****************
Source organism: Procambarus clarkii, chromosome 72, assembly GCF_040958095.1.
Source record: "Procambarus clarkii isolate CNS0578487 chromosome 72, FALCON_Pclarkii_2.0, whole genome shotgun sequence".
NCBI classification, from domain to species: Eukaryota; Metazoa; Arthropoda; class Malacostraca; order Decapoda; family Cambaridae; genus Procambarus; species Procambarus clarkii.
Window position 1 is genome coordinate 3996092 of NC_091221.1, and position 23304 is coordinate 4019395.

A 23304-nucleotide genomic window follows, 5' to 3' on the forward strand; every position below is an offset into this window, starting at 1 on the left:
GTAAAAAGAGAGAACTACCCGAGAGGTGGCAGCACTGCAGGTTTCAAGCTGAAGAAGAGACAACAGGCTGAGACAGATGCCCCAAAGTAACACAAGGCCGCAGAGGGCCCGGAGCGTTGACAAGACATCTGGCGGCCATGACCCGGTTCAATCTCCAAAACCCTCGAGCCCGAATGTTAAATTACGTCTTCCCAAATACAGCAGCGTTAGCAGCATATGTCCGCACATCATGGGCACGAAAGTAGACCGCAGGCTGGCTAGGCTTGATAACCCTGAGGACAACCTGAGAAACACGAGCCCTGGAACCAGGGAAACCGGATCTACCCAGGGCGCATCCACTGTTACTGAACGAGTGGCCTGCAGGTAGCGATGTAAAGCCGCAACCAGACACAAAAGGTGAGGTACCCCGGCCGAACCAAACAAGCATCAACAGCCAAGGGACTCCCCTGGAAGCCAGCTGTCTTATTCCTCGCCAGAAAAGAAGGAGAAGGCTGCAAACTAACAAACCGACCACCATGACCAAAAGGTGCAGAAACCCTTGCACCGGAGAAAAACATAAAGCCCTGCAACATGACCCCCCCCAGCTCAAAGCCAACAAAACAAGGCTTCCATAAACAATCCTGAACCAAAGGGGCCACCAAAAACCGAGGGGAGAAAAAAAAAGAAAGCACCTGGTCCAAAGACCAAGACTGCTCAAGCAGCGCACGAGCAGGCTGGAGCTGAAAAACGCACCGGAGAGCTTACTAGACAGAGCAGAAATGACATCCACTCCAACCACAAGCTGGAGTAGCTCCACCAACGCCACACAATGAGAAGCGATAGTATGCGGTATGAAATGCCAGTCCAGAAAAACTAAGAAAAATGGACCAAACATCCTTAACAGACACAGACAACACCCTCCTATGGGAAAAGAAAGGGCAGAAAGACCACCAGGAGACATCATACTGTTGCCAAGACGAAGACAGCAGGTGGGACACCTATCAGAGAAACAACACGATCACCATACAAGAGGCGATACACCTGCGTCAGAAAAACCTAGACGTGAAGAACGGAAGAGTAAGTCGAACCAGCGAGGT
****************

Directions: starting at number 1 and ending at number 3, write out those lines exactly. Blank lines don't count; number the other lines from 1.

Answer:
Source organism: Procambarus clarkii, chromosome 72, assembly GCF_040958095.1.
Source record: "Procambarus clarkii isolate CNS0578487 chromosome 72, FALCON_Pclarkii_2.0, whole genome shotgun sequence".
NCBI classification, from domain to species: Eukaryota; Metazoa; Arthropoda; class Malacostraca; order Decapoda; family Cambaridae; genus Procambarus; species Procambarus clarkii.